Cool-season grasses like ryegrass (Lolium spp.) and fescues (Festuca spp.) fare best in northern climates, where springs and autumns are relatively cool. The species' varying growth habits and maintenance requirements, however, give them very different strengths as turf grass choices.
Video of the Day
Annual ryegrass (Lolium multiflorum) is commonly used to overseed warm-season turf grasses in warm climates. The ryegrass remains green through the winter while the warm-season grass is dormant and yellow, and then the ryegrass dies in the spring as the warm-season grasses come out of dormancy.
Annual ryegrass is a coarse grass with shiny, medium-green leaves. It is not tolerant of drought, shade, heat, cold or wear, making it a poor choice as a primary turf species. It should be mowed to a height of 1.5 to 2 inches; mow it more closely in the spring to encourage the re-establishment of the warm-season turf.
Perennial ryegrass (Lolium perenne) is also commonly used for overseeding in warm climates. It is winter hardy in U.S. Department of Agriculture zones 5 to 7, so it may be used as a permanent turf grass in those zones; in warmer climates, it will likely die as the weather warms in the spring.
Perennial ryegrass has a medium texture and a bright green color. It grows quickly and germinates early, and it is often included in turf seed mixtures. Its growth habit, however, may cause it to compete unfavorably with other species, so it shouldn't comprise more than 20 percent of any mixture.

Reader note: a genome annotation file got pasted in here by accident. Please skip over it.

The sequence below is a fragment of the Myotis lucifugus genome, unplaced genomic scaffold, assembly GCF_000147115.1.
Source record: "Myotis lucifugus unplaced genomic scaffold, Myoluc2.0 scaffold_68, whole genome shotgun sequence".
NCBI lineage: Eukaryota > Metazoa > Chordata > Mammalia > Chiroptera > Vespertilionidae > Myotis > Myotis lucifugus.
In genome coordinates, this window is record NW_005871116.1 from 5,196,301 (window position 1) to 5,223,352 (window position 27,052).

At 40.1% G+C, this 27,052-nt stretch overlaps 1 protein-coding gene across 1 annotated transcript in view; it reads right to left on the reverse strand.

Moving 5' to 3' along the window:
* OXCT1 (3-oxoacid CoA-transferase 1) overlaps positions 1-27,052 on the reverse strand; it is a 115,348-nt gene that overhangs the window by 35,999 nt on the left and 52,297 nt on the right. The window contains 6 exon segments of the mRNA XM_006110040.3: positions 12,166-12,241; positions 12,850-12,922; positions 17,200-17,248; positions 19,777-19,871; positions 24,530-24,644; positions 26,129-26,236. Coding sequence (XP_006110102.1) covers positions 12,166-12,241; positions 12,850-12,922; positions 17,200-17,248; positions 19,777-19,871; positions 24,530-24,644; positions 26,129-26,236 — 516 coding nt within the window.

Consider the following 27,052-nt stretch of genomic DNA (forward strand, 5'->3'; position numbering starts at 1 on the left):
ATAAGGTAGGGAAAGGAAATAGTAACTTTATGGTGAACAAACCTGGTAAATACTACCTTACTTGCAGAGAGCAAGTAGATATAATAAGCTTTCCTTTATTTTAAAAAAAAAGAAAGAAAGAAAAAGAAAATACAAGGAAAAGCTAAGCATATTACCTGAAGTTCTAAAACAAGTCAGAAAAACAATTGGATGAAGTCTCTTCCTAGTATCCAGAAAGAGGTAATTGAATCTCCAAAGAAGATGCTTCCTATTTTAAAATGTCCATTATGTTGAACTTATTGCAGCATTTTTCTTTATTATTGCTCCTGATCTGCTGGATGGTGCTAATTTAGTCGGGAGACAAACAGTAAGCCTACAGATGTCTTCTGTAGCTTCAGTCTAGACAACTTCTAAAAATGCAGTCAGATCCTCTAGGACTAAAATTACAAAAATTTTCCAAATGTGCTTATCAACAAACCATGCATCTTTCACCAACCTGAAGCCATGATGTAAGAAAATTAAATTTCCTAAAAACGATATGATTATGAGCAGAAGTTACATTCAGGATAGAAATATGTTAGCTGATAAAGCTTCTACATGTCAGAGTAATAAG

Tall fescue (Festuca arundinacea), like ryegrass, has a coarse texture, but its color is typically darker than that of ryegrass. Tall fescue is hardy in USDA zones 2 to 7, and it is a common choice for general purpose lawn turf in those zones.
Tall fescue is a sturdy grass, with a high tolerance for drought, heat and wear. It doesn't handle cold as well, however, and in very cold climates, it may be prone to thinning. It may grow thin in shady areas, and mowing it to a height of less than 1.5 inches can also lead to thinning.
As their name suggests, fine fescues (Festuca spp.) produce a finer-textured turf than tall fescue or ryegrass. Like tall fescue, they are hardy in USDA zones 2 to 7. Fine fescues are tolerant of drought and shade, but they are not very tolerant of heat or wear.
Fine fescues are notable for their low maintenance requirements. Their need for fertilization and watering is modest, and they do not require frequent mowing. Fine fescue species such as hard fescue (Festuca longifolia) and red fescue (Festuca rubra), in fact, do well if they're left unmowed, and if they are mowed, they should be kept at a height between 1.5 and 2.5 inches.